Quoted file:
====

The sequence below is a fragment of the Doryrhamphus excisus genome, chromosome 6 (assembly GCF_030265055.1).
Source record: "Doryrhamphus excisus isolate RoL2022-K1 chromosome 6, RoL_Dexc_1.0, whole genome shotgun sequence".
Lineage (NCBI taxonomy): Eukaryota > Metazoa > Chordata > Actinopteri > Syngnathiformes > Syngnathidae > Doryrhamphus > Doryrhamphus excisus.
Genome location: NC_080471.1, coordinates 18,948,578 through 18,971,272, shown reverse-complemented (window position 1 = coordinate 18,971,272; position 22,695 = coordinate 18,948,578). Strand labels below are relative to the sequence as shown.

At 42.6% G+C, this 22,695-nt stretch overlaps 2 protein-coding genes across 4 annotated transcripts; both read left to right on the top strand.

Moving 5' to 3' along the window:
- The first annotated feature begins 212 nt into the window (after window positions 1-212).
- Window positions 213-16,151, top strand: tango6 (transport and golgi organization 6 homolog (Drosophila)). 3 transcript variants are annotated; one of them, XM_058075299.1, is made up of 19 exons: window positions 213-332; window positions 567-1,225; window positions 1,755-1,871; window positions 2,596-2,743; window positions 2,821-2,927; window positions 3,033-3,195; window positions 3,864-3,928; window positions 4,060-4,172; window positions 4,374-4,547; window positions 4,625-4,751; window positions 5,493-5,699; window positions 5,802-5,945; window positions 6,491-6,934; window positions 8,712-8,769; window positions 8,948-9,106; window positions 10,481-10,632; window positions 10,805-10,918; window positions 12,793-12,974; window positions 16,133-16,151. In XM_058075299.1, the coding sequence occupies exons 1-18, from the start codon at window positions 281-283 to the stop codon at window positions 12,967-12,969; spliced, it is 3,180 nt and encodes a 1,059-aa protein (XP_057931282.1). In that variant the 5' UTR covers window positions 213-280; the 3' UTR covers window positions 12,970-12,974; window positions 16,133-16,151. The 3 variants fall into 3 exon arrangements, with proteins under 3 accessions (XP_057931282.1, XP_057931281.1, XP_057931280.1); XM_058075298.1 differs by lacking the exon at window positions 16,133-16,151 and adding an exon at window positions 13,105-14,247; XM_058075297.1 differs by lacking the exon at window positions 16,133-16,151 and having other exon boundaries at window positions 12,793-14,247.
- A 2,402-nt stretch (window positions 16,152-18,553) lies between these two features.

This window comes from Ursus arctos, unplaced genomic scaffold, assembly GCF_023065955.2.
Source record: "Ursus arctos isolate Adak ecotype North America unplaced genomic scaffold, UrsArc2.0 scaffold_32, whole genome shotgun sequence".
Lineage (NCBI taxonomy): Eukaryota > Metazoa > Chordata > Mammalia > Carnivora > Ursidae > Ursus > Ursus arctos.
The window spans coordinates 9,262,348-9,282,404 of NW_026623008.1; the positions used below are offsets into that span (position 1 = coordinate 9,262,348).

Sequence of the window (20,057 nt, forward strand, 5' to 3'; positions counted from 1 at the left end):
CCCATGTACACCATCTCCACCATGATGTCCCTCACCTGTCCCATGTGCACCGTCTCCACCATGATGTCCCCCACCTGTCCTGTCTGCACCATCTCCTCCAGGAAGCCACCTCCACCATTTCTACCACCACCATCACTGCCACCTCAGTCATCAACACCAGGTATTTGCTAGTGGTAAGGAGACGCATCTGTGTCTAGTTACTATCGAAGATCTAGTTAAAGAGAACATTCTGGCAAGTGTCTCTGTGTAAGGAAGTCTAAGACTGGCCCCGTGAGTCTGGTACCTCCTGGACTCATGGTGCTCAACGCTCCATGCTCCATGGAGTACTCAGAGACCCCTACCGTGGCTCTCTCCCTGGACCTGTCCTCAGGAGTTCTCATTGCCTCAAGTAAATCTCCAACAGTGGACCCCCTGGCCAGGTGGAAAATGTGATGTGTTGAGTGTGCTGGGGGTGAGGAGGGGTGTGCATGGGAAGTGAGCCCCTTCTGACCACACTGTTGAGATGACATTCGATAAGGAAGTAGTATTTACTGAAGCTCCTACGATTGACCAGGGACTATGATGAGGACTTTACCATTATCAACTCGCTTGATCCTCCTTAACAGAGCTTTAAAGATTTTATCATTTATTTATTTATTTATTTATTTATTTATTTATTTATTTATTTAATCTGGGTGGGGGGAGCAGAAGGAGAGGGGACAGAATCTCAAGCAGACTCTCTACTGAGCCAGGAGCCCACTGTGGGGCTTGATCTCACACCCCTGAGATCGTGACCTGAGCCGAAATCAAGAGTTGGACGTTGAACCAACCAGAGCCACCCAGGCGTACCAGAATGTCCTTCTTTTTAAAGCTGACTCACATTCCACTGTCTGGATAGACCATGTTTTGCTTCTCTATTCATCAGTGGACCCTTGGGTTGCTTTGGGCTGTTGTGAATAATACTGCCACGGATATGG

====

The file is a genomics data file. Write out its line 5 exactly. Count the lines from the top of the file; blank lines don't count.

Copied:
At 42.6% G+C, this 22,695-nt stretch overlaps 2 protein-coding genes across 4 annotated transcripts; both read left to right on the top strand.